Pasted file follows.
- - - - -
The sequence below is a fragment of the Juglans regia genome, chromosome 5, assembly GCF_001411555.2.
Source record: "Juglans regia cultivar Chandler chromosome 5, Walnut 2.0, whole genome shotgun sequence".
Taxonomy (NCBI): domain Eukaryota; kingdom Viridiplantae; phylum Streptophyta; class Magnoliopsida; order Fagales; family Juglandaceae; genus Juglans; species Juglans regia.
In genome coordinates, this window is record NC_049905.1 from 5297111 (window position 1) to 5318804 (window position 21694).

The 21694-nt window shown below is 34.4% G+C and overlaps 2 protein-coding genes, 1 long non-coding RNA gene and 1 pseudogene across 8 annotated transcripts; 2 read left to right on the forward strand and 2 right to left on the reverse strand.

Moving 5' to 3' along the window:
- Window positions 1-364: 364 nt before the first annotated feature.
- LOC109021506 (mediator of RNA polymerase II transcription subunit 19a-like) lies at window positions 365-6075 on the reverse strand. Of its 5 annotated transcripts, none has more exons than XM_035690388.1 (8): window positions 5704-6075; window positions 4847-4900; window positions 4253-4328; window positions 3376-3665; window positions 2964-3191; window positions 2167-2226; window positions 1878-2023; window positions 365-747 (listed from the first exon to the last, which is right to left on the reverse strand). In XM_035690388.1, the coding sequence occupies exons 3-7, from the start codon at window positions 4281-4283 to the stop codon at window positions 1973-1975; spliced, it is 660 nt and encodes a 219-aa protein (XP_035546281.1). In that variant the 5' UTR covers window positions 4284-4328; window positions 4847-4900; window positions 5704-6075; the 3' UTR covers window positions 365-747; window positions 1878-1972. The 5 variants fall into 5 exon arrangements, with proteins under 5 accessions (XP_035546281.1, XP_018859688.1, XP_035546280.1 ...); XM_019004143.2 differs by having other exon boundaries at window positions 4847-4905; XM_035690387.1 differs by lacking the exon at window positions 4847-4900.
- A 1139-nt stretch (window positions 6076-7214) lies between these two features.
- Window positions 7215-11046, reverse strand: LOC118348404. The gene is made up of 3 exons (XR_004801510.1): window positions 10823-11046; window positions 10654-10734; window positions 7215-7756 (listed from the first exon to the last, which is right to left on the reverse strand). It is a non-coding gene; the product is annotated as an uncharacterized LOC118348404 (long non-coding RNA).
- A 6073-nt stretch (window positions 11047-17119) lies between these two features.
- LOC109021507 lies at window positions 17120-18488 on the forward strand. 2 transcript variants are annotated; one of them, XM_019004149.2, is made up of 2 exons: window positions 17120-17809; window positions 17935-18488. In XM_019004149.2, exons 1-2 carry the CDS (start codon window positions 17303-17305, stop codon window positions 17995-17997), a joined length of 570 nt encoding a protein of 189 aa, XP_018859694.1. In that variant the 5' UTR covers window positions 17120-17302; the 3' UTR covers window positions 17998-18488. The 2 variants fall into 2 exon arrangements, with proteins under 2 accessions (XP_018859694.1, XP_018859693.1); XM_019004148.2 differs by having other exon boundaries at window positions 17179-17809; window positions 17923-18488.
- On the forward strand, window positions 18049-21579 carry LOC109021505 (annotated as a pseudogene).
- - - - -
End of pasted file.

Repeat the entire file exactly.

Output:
The sequence below is a fragment of the Juglans regia genome, chromosome 5, assembly GCF_001411555.2.
Source record: "Juglans regia cultivar Chandler chromosome 5, Walnut 2.0, whole genome shotgun sequence".
Taxonomy (NCBI): domain Eukaryota; kingdom Viridiplantae; phylum Streptophyta; class Magnoliopsida; order Fagales; family Juglandaceae; genus Juglans; species Juglans regia.
In genome coordinates, this window is record NC_049905.1 from 5297111 (window position 1) to 5318804 (window position 21694).

The 21694-nt window shown below is 34.4% G+C and overlaps 2 protein-coding genes, 1 long non-coding RNA gene and 1 pseudogene across 8 annotated transcripts; 2 read left to right on the forward strand and 2 right to left on the reverse strand.

Moving 5' to 3' along the window:
- Window positions 1-364: 364 nt before the first annotated feature.
- LOC109021506 (mediator of RNA polymerase II transcription subunit 19a-like) lies at window positions 365-6075 on the reverse strand. Of its 5 annotated transcripts, none has more exons than XM_035690388.1 (8): window positions 5704-6075; window positions 4847-4900; window positions 4253-4328; window positions 3376-3665; window positions 2964-3191; window positions 2167-2226; window positions 1878-2023; window positions 365-747 (listed from the first exon to the last, which is right to left on the reverse strand). In XM_035690388.1, the coding sequence occupies exons 3-7, from the start codon at window positions 4281-4283 to the stop codon at window positions 1973-1975; spliced, it is 660 nt and encodes a 219-aa protein (XP_035546281.1). In that variant the 5' UTR covers window positions 4284-4328; window positions 4847-4900; window positions 5704-6075; the 3' UTR covers window positions 365-747; window positions 1878-1972. The 5 variants fall into 5 exon arrangements, with proteins under 5 accessions (XP_035546281.1, XP_018859688.1, XP_035546280.1 ...); XM_019004143.2 differs by having other exon boundaries at window positions 4847-4905; XM_035690387.1 differs by lacking the exon at window positions 4847-4900.
- A 1139-nt stretch (window positions 6076-7214) lies between these two features.
- Window positions 7215-11046, reverse strand: LOC118348404. The gene is made up of 3 exons (XR_004801510.1): window positions 10823-11046; window positions 10654-10734; window positions 7215-7756 (listed from the first exon to the last, which is right to left on the reverse strand). It is a non-coding gene; the product is annotated as an uncharacterized LOC118348404 (long non-coding RNA).
- A 6073-nt stretch (window positions 11047-17119) lies between these two features.
- LOC109021507 lies at window positions 17120-18488 on the forward strand. 2 transcript variants are annotated; one of them, XM_019004149.2, is made up of 2 exons: window positions 17120-17809; window positions 17935-18488. In XM_019004149.2, exons 1-2 carry the CDS (start codon window positions 17303-17305, stop codon window positions 17995-17997), a joined length of 570 nt encoding a protein of 189 aa, XP_018859694.1. In that variant the 5' UTR covers window positions 17120-17302; the 3' UTR covers window positions 17998-18488. The 2 variants fall into 2 exon arrangements, with proteins under 2 accessions (XP_018859694.1, XP_018859693.1); XM_019004148.2 differs by having other exon boundaries at window positions 17179-17809; window positions 17923-18488.
- On the forward strand, window positions 18049-21579 carry LOC109021505 (annotated as a pseudogene).